Bright kniphofia, but I don't know which one.

This signage was helpful...

Calycanthus I believe...

Nice foliage combinations...

And of course who doesn't love a blooming crocosmia...

Conifer alert! We're not yet in the official conifer garden (I think this might have been the Monrovia garden) but I loved this one! Pinus strobus 'Contorta' (Contorted White Pine). Not so impressed?

Look closer...

This piece reminded me of those big rebar bougainvillea trees at The Getty Center, only of course there wasn't any bougainvillea.

So here we are in the conifer garden, this Abies concolor 'Candicans' (Colorado White Fir) was positively glowing.

So powdery...

Why would you look at that! Somebody planted some agaves (Agave havardiana) in the conifer garden! I wish I could say it was me doing some guerrilla gardening but no.

This Juniperus pingii (Ping Juniper) was an advertisement for trees to avoid in your garden.

Although it is beautiful look at that mess of litter it drops!

Finally I leave you with another blue conifer, this one Abies concolor 'Blue Cloak'...

Although I liked the open spacing of the needles on the 'Candicans' better, this one had a lovely feathery texture.

These guys will show you the way out...

All material © 2009-2013 by Loree Bohl for danger garden. Unauthorized reproduction prohibited.

39 comments:

  1. I think that vine is just an ol' Wisteria? Mine produces those fuzzy pods about this time of year... packed with poisonous seeds. I have a Hakea Epiglottis from Xera that seems pretty happy in PDX, it produces tiny curly yellow blooms fit for party favors at any grasshopper's birthday.

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    1. And that is my favorite flower description ever! I hope they've got it on the tag at Xera!

      (thanks for the info)

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    2. Yes, on the wisteria. Mine down in S. Oregon is reflowering at this moment. I didn't know it would do that. A nice surprise. The seed pods are soooo cool!

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    3. Thanks...and indeed reflowering is a bonus!

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  2. My time spent working there (albeit at The Gordon House) seems so long ago now. I barely recognize any of the plants/plantings. Things have certainly grown and changed since Moonstone Properties took over management. My favorite plants used to be the giant table-sized water lilies. Looks like they're gone now.

    Those are Wisteria seed pods too on that vine.

    That structure does look like Robert Irwin's garden installation at The Getty. As soon as I saw it I thought the exact same thing.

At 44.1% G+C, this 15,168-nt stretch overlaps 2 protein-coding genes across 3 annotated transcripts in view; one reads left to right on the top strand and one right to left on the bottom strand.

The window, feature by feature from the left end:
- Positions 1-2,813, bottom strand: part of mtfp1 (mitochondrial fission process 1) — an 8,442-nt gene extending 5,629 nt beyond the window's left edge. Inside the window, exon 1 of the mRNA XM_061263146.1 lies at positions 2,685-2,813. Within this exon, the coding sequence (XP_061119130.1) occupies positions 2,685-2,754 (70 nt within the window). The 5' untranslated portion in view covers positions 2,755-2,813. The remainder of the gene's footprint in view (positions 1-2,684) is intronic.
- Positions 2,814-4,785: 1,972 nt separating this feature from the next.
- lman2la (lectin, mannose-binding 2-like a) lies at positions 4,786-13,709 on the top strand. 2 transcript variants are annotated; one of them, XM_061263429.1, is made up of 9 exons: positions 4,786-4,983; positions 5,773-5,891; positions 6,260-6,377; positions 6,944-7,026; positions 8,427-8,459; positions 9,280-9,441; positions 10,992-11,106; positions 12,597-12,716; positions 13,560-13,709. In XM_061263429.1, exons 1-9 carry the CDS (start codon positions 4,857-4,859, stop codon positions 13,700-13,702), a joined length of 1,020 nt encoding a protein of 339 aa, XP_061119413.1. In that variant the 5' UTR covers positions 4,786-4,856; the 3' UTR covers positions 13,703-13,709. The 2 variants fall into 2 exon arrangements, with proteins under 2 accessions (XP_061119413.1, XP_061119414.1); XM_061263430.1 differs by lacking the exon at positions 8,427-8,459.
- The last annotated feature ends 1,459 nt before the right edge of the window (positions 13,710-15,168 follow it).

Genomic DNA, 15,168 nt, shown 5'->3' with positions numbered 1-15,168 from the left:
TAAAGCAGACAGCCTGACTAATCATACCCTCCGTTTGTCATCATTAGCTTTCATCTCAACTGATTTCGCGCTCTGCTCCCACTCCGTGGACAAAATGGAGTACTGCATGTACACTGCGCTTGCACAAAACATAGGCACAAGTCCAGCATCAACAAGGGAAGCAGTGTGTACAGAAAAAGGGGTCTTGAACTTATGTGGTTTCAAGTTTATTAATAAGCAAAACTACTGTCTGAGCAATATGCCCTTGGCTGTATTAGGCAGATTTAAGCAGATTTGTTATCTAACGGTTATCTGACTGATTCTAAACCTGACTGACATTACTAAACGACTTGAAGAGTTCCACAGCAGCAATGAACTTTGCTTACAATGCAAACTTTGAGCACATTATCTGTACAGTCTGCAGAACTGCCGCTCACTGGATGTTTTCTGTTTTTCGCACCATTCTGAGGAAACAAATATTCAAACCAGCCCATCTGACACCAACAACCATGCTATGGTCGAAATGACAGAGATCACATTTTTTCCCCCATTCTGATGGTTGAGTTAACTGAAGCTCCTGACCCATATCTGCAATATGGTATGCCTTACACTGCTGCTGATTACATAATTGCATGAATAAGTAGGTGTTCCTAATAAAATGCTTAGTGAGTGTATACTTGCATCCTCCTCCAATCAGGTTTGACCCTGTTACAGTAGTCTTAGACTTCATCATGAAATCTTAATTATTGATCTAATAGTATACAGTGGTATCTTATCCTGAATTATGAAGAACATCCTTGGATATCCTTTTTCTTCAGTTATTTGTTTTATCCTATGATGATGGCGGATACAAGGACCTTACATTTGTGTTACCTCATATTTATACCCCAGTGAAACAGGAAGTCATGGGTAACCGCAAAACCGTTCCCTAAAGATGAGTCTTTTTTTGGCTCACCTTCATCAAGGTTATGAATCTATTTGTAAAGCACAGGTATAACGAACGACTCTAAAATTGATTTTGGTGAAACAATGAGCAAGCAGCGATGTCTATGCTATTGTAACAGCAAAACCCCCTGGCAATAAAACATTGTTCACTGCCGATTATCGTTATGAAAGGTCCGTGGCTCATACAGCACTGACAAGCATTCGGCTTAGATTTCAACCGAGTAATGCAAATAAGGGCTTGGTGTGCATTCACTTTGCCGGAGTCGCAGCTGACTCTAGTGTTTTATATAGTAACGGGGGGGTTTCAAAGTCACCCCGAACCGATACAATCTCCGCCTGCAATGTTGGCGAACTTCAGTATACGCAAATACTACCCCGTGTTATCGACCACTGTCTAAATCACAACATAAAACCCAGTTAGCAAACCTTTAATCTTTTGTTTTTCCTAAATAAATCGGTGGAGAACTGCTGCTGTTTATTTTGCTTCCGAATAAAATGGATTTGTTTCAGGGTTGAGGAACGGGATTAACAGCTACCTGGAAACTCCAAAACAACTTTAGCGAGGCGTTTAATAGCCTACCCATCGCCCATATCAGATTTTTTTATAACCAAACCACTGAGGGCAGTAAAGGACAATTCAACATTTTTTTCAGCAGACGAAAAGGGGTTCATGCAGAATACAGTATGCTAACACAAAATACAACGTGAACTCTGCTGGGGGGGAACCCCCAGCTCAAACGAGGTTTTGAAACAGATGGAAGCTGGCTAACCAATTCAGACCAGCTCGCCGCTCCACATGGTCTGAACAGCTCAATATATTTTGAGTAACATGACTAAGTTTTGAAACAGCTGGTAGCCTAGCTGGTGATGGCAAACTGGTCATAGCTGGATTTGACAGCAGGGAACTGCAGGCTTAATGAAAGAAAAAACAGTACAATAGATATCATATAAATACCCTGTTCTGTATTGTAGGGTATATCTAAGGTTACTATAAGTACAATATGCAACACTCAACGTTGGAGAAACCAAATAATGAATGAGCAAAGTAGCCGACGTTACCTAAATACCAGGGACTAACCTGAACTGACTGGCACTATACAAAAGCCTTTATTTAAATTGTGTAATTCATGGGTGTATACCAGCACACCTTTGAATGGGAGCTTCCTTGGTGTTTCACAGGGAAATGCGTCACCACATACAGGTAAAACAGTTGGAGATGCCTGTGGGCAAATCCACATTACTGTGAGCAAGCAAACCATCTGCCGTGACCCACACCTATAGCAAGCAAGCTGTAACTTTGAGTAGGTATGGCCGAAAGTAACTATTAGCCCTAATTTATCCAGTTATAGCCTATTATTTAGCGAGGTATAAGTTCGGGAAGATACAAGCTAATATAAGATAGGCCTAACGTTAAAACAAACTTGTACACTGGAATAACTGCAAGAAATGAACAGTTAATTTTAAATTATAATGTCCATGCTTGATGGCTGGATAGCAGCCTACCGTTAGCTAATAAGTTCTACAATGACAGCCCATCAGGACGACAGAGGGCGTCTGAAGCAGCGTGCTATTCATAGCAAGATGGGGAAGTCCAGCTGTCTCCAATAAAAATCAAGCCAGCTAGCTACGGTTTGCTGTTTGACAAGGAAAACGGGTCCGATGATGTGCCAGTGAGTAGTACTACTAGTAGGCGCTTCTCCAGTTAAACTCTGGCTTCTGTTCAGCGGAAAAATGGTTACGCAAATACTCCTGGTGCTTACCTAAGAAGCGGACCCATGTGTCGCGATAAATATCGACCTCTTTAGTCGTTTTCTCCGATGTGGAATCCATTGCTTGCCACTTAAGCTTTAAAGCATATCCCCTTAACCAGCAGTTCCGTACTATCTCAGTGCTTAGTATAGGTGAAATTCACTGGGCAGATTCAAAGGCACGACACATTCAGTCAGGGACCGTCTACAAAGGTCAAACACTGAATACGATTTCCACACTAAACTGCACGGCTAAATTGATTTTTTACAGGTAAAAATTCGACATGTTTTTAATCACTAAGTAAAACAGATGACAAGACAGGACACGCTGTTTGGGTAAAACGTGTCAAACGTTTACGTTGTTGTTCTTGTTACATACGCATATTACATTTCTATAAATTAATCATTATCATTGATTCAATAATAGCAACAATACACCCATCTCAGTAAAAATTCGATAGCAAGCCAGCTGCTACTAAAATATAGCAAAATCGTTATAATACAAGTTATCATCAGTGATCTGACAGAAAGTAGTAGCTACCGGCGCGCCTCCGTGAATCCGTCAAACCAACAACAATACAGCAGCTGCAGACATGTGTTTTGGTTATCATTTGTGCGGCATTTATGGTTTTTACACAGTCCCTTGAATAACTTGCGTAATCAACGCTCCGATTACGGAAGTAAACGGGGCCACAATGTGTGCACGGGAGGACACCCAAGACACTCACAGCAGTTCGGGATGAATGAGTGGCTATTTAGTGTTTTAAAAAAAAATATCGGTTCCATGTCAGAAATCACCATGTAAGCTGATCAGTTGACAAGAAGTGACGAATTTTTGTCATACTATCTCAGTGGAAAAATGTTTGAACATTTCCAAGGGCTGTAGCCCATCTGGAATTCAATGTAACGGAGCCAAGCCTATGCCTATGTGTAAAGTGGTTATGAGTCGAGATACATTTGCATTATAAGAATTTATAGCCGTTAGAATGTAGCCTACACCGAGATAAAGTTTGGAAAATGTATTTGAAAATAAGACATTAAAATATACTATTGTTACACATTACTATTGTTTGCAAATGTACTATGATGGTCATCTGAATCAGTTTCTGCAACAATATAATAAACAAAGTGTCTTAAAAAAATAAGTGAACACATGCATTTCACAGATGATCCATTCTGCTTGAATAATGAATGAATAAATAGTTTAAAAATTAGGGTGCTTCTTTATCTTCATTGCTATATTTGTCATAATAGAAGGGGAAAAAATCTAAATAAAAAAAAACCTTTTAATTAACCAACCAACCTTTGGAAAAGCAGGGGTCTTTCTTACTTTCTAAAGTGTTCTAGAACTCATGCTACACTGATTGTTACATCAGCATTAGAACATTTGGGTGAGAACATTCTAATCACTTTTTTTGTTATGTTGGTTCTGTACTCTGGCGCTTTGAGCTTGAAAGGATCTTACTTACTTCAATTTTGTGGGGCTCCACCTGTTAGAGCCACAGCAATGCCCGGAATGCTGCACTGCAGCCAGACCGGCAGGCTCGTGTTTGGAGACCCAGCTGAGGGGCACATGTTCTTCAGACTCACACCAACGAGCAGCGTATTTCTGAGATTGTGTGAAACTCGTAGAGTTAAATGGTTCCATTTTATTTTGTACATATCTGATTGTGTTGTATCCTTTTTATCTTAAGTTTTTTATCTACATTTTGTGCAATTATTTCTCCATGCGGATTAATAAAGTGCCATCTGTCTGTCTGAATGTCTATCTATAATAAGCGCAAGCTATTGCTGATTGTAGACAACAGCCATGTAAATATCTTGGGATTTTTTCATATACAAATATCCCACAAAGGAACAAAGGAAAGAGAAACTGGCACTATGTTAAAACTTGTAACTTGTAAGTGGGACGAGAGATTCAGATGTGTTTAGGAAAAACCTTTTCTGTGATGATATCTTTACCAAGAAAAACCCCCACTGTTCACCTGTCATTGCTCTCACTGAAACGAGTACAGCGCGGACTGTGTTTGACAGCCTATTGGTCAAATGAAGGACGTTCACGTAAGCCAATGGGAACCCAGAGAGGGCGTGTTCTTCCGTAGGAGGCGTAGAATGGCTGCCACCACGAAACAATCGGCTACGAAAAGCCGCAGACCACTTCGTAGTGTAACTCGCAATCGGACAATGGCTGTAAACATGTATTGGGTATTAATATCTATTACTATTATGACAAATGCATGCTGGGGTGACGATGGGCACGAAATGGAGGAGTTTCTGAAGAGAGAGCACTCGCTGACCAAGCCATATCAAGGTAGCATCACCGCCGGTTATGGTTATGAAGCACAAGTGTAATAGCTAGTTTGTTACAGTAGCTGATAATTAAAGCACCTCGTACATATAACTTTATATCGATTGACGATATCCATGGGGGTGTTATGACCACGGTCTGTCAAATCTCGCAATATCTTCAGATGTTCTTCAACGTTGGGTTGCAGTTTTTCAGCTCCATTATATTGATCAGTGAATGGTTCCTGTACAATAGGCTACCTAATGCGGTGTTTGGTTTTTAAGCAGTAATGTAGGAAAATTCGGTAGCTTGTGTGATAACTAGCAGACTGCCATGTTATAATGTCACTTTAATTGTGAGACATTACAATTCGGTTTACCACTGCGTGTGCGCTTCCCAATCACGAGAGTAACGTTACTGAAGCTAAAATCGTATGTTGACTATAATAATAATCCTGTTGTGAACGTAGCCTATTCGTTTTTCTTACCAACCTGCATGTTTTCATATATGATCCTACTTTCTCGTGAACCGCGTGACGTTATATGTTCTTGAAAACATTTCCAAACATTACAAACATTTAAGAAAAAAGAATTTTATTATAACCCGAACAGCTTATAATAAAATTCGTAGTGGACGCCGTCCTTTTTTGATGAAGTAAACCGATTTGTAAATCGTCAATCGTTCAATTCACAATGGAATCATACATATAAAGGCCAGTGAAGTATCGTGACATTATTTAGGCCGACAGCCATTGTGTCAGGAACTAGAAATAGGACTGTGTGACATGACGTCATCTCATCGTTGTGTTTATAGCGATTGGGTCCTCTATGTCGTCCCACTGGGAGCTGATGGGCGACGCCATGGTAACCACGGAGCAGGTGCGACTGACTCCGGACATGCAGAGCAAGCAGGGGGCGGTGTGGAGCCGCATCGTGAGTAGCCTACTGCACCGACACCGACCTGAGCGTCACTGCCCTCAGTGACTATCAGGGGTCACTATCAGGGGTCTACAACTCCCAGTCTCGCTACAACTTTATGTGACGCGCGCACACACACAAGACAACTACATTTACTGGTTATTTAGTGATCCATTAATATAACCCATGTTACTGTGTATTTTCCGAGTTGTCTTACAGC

Glad you went down there. I need to go back and visit again soon. Whenever I go though I end up spending too much time eating and shopping in Silverton or else I head of to hike up as Silver Falls.

    Such a great little spot to visit.


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    1. We tripped on down there by birthday weekend. It was a fun outing indeed. I had planned to stop by the Gordon House (since it was closed for a private party last time I was there)...however time got away from us and we needed to get home to let the little dog out.

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    2. We took our dog with us -- do that next time. No cutting your visit short to let the dog out back home.

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    3. We seriously thought about doing that but she'd not so good with the heat, and it was a hot day (back in July).

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  3. I kinda like the pile of needles under the juniper...free mulch! (?)

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    1. As long as you have a large enough garden that you don't try and plant under it! (I like your positive attitude!)

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  4. I love Pinus strobus 'Contorta' and planted one in my former garden across town and I go back to visit it every once in a while. It's one of the things in that garden that hasn't been chopped down. Loree says that there's always an agave if you just look hard enough!

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  5. Someone told me I need to go there, but now I'm not entirely sure I need to. Sorry it was underwhelming - I can see your point about setting the bar a little higher. Especially if the aim is to be a 'botanical' garden - as in pushing the envelope a little. Next week is set aside for random mini day trips. Who knows - maybe we'll end up heading that way...?